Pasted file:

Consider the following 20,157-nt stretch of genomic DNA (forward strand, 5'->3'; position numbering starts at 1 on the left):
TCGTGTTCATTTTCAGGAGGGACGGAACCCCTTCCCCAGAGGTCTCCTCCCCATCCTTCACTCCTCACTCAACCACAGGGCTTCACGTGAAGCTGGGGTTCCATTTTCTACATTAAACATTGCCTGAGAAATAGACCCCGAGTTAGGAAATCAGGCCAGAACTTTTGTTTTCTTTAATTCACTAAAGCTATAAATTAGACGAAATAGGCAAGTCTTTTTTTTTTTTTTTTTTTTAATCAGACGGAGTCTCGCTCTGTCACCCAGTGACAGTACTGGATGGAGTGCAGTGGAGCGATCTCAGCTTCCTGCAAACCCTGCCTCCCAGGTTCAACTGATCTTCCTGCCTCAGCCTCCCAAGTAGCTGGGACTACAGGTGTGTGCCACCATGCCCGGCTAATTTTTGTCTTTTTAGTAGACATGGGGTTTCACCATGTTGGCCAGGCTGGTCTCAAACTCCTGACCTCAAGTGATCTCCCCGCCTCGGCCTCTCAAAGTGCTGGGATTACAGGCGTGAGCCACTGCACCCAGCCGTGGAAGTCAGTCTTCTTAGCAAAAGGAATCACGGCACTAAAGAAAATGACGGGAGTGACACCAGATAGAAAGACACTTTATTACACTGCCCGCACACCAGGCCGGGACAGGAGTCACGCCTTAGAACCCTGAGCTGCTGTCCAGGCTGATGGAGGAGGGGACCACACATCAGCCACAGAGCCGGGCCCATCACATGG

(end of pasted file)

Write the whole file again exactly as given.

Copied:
Consider the following 20,157-nt stretch of genomic DNA (forward strand, 5'->3'; position numbering starts at 1 on the left):
TCGTGTTCATTTTCAGGAGGGACGGAACCCCTTCCCCAGAGGTCTCCTCCCCATCCTTCACTCCTCACTCAACCACAGGGCTTCACGTGAAGCTGGGGTTCCATTTTCTACATTAAACATTGCCTGAGAAATAGACCCCGAGTTAGGAAATCAGGCCAGAACTTTTGTTTTCTTTAATTCACTAAAGCTATAAATTAGACGAAATAGGCAAGTCTTTTTTTTTTTTTTTTTTTTAATCAGACGGAGTCTCGCTCTGTCACCCAGTGACAGTACTGGATGGAGTGCAGTGGAGCGATCTCAGCTTCCTGCAAACCCTGCCTCCCAGGTTCAACTGATCTTCCTGCCTCAGCCTCCCAAGTAGCTGGGACTACAGGTGTGTGCCACCATGCCCGGCTAATTTTTGTCTTTTTAGTAGACATGGGGTTTCACCATGTTGGCCAGGCTGGTCTCAAACTCCTGACCTCAAGTGATCTCCCCGCCTCGGCCTCTCAAAGTGCTGGGATTACAGGCGTGAGCCACTGCACCCAGCCGTGGAAGTCAGTCTTCTTAGCAAAAGGAATCACGGCACTAAAGAAAATGACGGGAGTGACACCAGATAGAAAGACACTTTATTACACTGCCCGCACACCAGGCCGGGACAGGAGTCACGCCTTAGAACCCTGAGCTGCTGTCCAGGCTGATGGAGGAGGGGACCACACATCAGCCACAGAGCCGGGCCCATCACATGG